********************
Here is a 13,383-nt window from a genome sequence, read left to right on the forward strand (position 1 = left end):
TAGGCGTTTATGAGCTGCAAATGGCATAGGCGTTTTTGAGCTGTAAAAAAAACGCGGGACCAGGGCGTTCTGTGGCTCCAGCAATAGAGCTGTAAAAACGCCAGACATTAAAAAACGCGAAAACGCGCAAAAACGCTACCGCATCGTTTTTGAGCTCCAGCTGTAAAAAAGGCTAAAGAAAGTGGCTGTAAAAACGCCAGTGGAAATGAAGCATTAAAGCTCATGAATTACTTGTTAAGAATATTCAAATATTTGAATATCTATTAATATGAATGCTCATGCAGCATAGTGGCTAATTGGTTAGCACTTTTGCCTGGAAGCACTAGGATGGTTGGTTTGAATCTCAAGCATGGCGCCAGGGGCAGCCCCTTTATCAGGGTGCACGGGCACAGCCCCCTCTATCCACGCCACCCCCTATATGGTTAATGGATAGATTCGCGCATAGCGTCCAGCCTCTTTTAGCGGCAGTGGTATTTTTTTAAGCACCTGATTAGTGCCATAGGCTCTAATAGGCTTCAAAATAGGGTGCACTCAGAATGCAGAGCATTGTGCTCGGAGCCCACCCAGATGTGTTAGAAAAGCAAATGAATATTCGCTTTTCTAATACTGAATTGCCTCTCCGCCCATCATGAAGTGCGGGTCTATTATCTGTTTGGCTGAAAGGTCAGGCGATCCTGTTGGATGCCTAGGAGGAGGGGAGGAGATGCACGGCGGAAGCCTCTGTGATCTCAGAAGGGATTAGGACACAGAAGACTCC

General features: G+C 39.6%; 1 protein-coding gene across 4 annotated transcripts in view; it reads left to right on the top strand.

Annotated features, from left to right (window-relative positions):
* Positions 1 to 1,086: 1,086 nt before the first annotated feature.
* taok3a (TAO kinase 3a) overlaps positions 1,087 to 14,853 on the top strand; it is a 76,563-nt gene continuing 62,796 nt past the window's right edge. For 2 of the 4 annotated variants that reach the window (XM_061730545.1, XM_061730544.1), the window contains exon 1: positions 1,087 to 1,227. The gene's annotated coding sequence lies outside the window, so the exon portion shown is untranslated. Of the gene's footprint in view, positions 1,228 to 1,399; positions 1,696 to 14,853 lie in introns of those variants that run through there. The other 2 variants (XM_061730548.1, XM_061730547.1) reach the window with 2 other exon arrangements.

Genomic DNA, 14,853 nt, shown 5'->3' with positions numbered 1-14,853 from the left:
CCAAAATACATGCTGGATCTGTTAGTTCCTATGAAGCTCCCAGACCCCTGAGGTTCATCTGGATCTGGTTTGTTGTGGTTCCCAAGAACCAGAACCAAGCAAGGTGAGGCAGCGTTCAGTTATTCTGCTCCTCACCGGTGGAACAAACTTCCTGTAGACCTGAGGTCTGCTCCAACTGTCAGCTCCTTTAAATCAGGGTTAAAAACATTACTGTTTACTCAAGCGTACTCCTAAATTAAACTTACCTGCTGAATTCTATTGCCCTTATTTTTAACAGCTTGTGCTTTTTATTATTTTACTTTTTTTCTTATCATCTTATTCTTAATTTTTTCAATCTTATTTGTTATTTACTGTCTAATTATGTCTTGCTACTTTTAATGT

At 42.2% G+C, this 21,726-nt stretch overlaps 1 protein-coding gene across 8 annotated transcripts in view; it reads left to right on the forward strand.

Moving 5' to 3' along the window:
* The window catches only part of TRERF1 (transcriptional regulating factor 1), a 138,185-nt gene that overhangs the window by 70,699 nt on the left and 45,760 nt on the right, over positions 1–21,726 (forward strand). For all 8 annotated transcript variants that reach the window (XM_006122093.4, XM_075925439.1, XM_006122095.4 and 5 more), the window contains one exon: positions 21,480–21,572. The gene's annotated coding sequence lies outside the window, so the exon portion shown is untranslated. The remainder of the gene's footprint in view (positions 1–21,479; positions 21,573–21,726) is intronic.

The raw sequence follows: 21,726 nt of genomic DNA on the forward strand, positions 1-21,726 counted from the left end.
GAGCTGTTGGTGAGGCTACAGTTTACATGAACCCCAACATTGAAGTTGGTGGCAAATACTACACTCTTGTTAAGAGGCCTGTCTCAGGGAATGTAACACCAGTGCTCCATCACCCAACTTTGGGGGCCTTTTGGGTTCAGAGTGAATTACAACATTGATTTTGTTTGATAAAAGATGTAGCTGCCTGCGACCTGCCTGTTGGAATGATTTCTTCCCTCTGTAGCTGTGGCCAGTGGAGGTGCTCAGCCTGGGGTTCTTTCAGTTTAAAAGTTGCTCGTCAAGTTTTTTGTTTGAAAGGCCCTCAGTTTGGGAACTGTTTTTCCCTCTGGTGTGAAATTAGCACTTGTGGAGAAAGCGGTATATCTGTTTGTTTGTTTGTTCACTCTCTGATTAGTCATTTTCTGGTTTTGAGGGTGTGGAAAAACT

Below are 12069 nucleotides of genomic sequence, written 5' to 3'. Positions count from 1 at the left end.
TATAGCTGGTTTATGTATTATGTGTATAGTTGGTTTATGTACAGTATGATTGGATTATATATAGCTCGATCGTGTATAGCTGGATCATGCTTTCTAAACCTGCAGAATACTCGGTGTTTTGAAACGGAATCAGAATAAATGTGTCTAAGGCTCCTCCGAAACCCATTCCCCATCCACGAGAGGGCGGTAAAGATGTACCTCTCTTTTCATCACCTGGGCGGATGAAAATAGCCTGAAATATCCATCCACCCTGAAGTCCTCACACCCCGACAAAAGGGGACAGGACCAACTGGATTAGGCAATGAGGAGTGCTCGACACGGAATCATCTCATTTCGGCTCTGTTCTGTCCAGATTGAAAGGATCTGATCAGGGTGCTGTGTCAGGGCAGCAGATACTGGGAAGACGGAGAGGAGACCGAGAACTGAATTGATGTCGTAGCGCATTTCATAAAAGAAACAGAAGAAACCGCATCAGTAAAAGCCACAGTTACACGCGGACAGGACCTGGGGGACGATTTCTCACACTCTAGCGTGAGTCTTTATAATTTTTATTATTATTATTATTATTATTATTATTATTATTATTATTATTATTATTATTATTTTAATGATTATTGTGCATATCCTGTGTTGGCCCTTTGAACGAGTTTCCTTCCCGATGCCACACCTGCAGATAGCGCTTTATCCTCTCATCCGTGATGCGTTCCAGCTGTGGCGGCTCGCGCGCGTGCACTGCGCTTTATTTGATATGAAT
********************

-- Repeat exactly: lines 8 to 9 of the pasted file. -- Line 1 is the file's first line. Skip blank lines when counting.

CCAAAATACATGCTGGATCTGTTAGTTCCTATGAAGCTCCCAGACCCCTGAGGTTCATCTGGATCTGGTTTGTTGTGGTTCCCAAGAACCAGAACCAAGCAAGGTGAGGCAGCGTTCAGTTATTCTGCTCCTCACCGGTGGAACAAACTTCCTGTAGACCTGAGGTCTGCTCCAACTGTCAGCTCCTTTAAATCAGGGTTAAAAACATTACTGTTTACTCAAGCGTACTCCTAAATTAAACTTACCTGCTGAATTCTATTGCCCTTATTTTTAACAGCTTGTGCTTTTTATTATTTTACTTTTTTTCTTATCATCTTATTCTTAATTTTTTCAATCTTATTTGTTATTTACTGTCTAATTATGTCTTGCTACTTTTAATGT

At 42.2% G+C, this 21,726-nt stretch overlaps 1 protein-coding gene across 8 annotated transcripts in view; it reads left to right on the forward strand.